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affection appeared beauty became become blessing bright brother called character cheerful close clouds Coleridge companion continued cottage daughter dear death delight devoted Dorothy early earth feeling formed give given going Grasmere green happy head heart hills hope human influence interest kind lady lake Lamb leave letter light lines living look means memory mentioned mind Miss Wordsworth morning mountain Nature never night object once passed period pleasure poem poet poet's Quincey reference residence rest rock Rydal says scene seemed seen side sister soul speaks spirit stone sweet thee thing thou thought tion took tour trees vale voice walk whole wife wild wind wish woman wood worth writes written young
Page 97 - SHE was a Phantom of delight When first she gleamed upon my sight; A lovely Apparition, sent To be a moment's ornament; Her eyes as stars of Twilight fair; Like Twilight's, too, her dusky hair; But all things else about her drawn From May-time and the cheerful Dawn; A dancing Shape, an Image gay, To haunt, to startle, and way-lay.
Page 101 - I wandered lonely as a cloud That floats on high o'er vales and hills, When all at once I saw a crowd, A host, of golden daffodils; Beside the lake, beneath the trees, Fluttering and dancing in the breeze. " Continuous as the stars that shine And twinkle on the milky way, They stretched in never-ending line Along the margin of a bay ; Ten thousand saw I at a glance, Tossing their heads in sprightly dance.
Page 50 - tis her privilege, Through all the years of this our life, to lead From joy to joy: for she can so inform The mind that is within us, so impress With quietness and beauty, and so feed With lofty thoughts, that neither evil tongues, Rash...
Page 50 - My dear, dear Friend; and in thy voice I catch The language of my former heart, and read My former pleasures in the shooting lights Of thy wild eyes.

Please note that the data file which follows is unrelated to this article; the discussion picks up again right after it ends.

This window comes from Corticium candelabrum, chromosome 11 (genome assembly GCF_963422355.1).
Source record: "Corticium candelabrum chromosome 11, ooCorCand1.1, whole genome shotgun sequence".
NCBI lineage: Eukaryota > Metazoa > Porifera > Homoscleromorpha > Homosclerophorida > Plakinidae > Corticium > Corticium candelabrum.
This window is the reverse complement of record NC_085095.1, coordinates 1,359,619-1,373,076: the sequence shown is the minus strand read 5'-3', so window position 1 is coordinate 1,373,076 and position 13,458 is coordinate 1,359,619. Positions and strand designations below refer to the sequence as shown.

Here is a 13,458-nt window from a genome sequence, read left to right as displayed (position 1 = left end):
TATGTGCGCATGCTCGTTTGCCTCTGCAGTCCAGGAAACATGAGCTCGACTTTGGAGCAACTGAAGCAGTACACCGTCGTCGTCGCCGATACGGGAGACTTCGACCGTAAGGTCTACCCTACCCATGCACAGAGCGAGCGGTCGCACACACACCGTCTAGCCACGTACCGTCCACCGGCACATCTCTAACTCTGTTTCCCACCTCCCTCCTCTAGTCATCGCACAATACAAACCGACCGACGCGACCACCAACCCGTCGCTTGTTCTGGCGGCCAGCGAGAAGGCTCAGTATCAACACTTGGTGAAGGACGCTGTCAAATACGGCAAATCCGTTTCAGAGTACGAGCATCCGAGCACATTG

Page 119 - And seemliness complete, that sways Thy courtesies, about thee plays ; With no restraint, but such as springs From quick and eager visitings Of thoughts, that lie beyond the reach Of thy few words of English speech : A bondage sweetly brooked, a strife That gives thy gestures grace and life ! So have I, not unmoved in mind, Seen birds of tempest-loving kind Thus beating up against the wind.
Page 77 - I AM not One who much or oft delight To season my fireside with personal talk, — Of friends, who live within an easy walk, Or neighbours, daily, weekly, in my sight : And, for my chance-acquaintance, ladies bright, Sons, mothers, maidens withering on the stalk, These all wear out of me, like Forms, with chalk Painted on rich men's floors, for one feast-night. Better than such discourse doth silence long, Long, barren silence...
Page 118 - And these grey rocks; that household lawn; Those trees, a veil just half withdrawn; This fall of water that doth make A murmur near the silent lake...
Page 160 - O, pardon me, thou bleeding piece of earth, That I am meek and gentle with these butchers; Thou art the ruins of the noblest man That ever lived in the tide of times.
Page 48 - IT is the first mild day of March : Each minute sweeter than before The redbreast sings from the tall larch That stands beside our door. There is a blessing in the air, Which seems a sense, of joy to yield To the bare trees, and mountains bare, And grass in the green Held.